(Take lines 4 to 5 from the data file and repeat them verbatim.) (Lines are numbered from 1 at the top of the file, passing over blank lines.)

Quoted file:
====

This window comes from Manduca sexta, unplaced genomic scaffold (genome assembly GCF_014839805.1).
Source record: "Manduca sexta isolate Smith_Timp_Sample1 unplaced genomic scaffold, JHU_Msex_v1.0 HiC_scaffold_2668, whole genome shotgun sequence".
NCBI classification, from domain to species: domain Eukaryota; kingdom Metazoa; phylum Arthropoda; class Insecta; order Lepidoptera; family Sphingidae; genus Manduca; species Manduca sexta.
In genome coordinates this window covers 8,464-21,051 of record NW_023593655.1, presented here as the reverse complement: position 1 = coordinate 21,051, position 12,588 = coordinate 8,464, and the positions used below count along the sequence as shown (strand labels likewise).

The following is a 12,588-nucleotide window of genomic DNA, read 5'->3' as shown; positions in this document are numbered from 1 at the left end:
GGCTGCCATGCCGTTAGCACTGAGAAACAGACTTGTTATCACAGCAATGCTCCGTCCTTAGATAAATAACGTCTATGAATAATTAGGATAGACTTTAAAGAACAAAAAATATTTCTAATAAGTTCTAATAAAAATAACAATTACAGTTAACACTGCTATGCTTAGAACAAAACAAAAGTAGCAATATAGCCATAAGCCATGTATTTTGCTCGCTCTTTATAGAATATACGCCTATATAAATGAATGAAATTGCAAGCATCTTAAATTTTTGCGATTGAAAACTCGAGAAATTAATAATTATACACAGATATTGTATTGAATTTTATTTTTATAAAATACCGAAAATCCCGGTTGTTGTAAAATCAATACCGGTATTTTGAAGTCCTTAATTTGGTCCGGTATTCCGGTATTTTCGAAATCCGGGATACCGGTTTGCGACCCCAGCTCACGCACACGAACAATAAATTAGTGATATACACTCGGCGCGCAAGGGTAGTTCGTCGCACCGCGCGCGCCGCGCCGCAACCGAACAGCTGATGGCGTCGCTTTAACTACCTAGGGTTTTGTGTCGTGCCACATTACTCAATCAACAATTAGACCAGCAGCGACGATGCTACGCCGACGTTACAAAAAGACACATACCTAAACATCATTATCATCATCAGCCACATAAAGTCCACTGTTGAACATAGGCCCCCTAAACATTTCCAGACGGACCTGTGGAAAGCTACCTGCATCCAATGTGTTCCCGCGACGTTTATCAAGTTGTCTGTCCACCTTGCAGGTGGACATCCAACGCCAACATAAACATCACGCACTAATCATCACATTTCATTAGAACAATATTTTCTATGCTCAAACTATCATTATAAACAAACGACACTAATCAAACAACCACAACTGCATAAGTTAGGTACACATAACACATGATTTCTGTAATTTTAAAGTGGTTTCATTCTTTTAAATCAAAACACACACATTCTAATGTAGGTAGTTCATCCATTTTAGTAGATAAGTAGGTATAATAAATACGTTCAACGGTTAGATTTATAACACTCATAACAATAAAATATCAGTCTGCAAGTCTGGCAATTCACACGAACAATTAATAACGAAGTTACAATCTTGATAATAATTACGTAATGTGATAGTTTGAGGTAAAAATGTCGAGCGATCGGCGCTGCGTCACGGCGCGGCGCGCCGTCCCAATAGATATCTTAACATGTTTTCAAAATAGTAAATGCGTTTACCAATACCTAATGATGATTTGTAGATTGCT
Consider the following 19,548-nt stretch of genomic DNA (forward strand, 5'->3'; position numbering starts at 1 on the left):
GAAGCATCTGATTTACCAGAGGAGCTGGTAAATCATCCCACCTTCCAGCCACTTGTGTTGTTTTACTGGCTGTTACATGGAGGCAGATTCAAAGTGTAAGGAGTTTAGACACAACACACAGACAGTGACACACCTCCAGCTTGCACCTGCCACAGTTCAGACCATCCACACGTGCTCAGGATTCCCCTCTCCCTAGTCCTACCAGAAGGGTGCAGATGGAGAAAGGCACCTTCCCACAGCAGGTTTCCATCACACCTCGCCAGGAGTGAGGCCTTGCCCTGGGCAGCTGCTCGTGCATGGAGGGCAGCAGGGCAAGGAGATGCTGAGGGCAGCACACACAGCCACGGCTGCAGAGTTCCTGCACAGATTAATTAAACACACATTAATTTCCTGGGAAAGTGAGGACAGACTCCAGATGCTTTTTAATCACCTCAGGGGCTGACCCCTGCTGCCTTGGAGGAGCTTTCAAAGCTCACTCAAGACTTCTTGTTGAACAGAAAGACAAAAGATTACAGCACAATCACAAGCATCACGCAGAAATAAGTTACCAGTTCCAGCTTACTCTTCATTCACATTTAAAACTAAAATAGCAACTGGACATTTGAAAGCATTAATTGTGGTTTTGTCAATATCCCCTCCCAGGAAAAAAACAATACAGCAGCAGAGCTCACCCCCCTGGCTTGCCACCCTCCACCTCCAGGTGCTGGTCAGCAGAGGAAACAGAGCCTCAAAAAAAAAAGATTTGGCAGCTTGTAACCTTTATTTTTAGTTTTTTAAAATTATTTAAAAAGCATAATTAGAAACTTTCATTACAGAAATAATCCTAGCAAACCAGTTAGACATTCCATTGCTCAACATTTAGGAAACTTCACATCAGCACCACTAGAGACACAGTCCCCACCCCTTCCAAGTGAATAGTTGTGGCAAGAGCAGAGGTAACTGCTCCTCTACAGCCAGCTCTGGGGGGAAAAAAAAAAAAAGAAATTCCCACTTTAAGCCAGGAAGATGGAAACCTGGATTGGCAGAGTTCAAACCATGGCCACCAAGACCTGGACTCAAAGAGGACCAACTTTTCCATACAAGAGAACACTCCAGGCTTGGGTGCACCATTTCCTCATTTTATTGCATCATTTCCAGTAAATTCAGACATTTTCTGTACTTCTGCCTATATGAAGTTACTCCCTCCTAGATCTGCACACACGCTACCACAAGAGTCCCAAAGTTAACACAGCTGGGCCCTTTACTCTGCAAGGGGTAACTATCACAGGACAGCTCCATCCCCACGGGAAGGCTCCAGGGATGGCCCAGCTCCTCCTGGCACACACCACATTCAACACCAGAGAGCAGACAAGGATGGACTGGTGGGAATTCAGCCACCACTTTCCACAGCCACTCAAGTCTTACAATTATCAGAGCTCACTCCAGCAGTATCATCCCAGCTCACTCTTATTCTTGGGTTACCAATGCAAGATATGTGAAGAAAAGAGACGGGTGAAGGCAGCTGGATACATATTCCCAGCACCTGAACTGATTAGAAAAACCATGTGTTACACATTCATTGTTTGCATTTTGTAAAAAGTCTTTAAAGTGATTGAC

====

In genome coordinates this window covers 8,464-21,051 of record NW_023593655.1, presented here as the reverse complement: position 1 = coordinate 21,051, position 12,588 = coordinate 8,464, and the positions used below count along the sequence as shown (strand labels likewise).

The following is a 12,588-nucleotide window of genomic DNA, read 5'->3' as shown; positions in this document are numbered from 1 at the left end: